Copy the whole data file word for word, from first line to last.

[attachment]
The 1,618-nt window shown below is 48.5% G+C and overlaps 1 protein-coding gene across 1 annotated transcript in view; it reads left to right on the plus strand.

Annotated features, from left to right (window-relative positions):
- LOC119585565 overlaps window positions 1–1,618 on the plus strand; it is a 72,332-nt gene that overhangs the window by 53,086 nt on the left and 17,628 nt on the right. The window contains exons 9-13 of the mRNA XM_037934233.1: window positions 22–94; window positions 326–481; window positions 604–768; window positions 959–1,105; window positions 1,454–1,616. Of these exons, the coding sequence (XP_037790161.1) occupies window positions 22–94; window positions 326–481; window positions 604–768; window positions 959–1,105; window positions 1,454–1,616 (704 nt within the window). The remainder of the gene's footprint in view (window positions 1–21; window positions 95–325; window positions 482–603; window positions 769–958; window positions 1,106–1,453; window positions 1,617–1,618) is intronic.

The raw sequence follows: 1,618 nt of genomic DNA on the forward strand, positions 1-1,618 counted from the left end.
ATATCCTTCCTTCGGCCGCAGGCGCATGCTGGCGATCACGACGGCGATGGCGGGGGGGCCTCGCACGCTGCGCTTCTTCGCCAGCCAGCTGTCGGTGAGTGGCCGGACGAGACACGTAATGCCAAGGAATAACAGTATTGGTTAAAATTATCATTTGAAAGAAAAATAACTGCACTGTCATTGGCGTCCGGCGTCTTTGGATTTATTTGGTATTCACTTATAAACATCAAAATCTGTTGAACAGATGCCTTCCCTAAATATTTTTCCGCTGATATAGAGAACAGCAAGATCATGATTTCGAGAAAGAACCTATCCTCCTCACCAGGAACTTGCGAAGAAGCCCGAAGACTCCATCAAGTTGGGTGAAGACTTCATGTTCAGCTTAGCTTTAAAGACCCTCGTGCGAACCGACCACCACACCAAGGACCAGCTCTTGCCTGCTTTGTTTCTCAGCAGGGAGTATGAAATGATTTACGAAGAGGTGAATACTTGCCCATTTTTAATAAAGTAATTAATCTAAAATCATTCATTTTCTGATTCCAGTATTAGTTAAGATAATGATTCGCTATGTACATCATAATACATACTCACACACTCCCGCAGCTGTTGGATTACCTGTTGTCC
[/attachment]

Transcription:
The 1,618-nt window shown below is 48.5% G+C and overlaps 1 protein-coding gene across 1 annotated transcript in view; it reads left to right on the plus strand.

Annotated features, from left to right (window-relative positions):
- LOC119585565 overlaps window positions 1–1,618 on the plus strand; it is a 72,332-nt gene that overhangs the window by 53,086 nt on the left and 17,628 nt on the right. The window contains exons 9-13 of the mRNA XM_037934233.1: window positions 22–94; window positions 326–481; window positions 604–768; window positions 959–1,105; window positions 1,454–1,616. Of these exons, the coding sequence (XP_037790161.1) occupies window positions 22–94; window positions 326–481; window positions 604–768; window positions 959–1,105; window positions 1,454–1,616 (704 nt within the window). The remainder of the gene's footprint in view (window positions 1–21; window positions 95–325; window positions 482–603; window positions 769–958; window positions 1,106–1,453; window positions 1,617–1,618) is intronic.

The raw sequence follows: 1,618 nt of genomic DNA on the forward strand, positions 1-1,618 counted from the left end.
ATATCCTTCCTTCGGCCGCAGGCGCATGCTGGCGATCACGACGGCGATGGCGGGGGGGCCTCGCACGCTGCGCTTCTTCGCCAGCCAGCTGTCGGTGAGTGGCCGGACGAGACACGTAATGCCAAGGAATAACAGTATTGGTTAAAATTATCATTTGAAAGAAAAATAACTGCACTGTCATTGGCGTCCGGCGTCTTTGGATTTATTTGGTATTCACTTATAAACATCAAAATCTGTTGAACAGATGCCTTCCCTAAATATTTTTCCGCTGATATAGAGAACAGCAAGATCATGATTTCGAGAAAGAACCTATCCTCCTCACCAGGAACTTGCGAAGAAGCCCGAAGACTCCATCAAGTTGGGTGAAGACTTCATGTTCAGCTTAGCTTTAAAGACCCTCGTGCGAACCGACCACCACACCAAGGACCAGCTCTTGCCTGCTTTGTTTCTCAGCAGGGAGTATGAAATGATTTACGAAGAGGTGAATACTTGCCCATTTTTAATAAAGTAATTAATCTAAAATCATTCATTTTCTGATTCCAGTATTAGTTAAGATAATGATTCGCTATGTACATCATAATACATACTCACACACTCCCGCAGCTGTTGGATTACCTGTTGTCC